This reminds me of something Cezar said about performance art: ‘There is no denying the power of the body—the significance of human presence, especially in the age of the Internet (and also in the context of a major Biennale which centers mainly on objects). The experience of engaging with or bearing witness to the human body, with all of its vulnerabilities, imperfections, and strengths, brings a certain urgency to our collective concerns and it also reminds us that the capacity for change starts within our own body. The power of the live experience is also due to the temporal nature of performance. One has to be “there” to experience it fully; however, these temporal moments can create lasting memories - and this is what Ralph and I were keen to do.’
Next I stopped by Cosmo-Eggs at The Japan Pavillion, curated by Hiroyuki Hattori and featuring works by four artists who are working in different specialties—artist Motoyuki Shitamichi, composer Taro Yasuno, anthropologist Toshiaki Ishikura and architect Fuminori Nosaku. An orange, inflatable doughnut against a marble floor was a welcomed visual retreat from the madness. As you sit (in fact I laid), you notice tubes that wrap around your line of sight, your bottom was assisting the composition of the tune, this delicate interplay between your physical self and physical actions in the world felt like a moment we rarely experience these days. The project aims to ‘create a platform to consider the ecology in which humans and non-humans coexist, as well as questions of how and in what places we can live within our world.’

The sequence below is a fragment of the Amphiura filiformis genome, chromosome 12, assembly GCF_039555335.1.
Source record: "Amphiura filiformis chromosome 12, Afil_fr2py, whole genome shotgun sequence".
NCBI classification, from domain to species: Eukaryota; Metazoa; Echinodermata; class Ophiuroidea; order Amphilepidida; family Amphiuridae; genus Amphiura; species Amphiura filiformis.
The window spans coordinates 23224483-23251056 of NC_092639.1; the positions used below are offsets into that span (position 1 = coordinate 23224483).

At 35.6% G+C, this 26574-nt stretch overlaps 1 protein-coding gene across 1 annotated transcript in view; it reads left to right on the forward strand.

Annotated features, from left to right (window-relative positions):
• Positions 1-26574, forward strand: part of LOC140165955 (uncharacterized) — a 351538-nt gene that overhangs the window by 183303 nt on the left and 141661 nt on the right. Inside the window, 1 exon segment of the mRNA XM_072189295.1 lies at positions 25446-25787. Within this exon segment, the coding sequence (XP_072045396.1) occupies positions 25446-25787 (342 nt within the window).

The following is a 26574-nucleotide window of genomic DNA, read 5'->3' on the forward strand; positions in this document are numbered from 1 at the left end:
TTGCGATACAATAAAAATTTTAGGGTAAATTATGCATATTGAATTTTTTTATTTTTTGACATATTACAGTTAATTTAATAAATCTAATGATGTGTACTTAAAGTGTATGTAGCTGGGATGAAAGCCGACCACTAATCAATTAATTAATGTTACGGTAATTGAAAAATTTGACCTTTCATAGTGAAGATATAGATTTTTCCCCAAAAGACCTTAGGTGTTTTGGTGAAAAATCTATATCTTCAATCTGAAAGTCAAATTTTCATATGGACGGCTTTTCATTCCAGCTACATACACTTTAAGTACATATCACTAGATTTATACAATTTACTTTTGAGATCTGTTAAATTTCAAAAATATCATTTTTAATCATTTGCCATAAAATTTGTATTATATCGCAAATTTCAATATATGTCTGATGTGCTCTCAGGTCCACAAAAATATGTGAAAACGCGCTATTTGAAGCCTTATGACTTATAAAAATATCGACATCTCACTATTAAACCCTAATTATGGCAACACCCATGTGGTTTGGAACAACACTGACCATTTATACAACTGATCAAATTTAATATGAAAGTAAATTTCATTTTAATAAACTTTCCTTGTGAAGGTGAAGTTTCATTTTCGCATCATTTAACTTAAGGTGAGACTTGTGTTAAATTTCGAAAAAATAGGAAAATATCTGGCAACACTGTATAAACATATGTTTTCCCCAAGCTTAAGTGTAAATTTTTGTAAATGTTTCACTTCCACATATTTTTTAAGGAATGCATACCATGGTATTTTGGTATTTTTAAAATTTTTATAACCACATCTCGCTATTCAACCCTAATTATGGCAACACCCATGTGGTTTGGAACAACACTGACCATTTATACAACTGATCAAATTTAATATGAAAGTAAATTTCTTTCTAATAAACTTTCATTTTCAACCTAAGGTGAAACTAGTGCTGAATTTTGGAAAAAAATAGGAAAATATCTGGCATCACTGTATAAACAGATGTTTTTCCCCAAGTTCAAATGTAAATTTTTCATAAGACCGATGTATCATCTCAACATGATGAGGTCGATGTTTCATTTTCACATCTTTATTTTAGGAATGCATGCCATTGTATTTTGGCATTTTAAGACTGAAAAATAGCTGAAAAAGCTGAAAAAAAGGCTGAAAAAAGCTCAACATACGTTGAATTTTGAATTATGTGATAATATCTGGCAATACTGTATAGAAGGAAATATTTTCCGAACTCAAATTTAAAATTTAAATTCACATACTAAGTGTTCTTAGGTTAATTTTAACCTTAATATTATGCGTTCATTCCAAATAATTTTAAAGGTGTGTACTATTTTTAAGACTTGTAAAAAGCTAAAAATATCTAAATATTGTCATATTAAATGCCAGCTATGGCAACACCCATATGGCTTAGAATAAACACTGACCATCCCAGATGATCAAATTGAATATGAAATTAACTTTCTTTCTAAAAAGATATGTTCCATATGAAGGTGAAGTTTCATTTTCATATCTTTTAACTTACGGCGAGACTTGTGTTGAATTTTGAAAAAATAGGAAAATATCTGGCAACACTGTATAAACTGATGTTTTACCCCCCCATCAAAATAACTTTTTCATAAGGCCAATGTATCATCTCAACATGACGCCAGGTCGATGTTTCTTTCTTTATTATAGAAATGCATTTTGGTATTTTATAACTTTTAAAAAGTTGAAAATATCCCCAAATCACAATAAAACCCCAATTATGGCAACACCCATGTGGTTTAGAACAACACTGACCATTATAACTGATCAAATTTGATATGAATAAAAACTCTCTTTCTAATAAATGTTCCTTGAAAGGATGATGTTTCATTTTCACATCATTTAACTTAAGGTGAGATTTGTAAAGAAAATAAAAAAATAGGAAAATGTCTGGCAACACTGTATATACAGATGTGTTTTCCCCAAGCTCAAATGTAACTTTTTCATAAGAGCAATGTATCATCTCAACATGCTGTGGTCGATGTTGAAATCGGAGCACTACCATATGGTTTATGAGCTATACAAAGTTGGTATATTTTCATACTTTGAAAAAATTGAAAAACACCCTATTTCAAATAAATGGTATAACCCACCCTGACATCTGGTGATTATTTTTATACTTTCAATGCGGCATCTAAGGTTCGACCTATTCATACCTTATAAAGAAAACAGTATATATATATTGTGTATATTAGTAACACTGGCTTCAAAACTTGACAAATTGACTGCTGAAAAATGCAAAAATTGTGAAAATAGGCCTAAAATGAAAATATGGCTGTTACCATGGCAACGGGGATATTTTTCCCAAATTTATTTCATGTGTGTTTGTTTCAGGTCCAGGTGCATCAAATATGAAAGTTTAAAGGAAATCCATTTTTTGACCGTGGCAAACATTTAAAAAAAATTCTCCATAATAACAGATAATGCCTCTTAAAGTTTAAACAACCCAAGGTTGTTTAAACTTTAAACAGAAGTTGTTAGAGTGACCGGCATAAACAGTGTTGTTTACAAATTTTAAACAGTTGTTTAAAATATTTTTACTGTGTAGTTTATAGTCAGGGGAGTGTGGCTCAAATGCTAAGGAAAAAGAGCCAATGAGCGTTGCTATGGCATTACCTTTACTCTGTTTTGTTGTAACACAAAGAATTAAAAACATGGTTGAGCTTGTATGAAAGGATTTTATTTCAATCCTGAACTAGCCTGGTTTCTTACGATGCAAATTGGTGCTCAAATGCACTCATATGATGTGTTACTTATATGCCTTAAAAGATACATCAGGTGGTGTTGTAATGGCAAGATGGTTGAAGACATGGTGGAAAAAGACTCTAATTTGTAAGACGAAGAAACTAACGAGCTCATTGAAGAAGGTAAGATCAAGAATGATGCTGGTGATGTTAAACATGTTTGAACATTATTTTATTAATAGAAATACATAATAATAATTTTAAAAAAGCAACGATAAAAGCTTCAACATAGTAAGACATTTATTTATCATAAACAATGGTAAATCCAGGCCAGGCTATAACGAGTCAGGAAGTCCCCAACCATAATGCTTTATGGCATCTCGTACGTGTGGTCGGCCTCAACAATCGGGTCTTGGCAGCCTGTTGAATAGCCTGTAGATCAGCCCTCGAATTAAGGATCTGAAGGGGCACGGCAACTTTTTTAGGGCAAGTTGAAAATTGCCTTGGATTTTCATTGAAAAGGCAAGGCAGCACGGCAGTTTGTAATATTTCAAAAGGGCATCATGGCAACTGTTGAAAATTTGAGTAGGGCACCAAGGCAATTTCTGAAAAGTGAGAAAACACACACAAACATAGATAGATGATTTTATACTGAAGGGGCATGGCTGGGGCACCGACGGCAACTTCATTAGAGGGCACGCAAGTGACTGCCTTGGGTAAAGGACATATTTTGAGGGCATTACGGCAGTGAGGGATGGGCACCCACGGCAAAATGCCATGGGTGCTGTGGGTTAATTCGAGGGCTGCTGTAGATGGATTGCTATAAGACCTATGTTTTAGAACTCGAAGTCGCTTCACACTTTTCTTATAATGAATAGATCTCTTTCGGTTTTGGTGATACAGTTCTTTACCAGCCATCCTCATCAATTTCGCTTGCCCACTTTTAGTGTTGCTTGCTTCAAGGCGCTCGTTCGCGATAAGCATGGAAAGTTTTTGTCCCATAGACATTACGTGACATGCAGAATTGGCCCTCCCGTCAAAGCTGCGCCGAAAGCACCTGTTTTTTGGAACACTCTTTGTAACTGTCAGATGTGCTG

Above: performance shots of 'Apparition Apparition' by Florence Peake and Eve Stainton.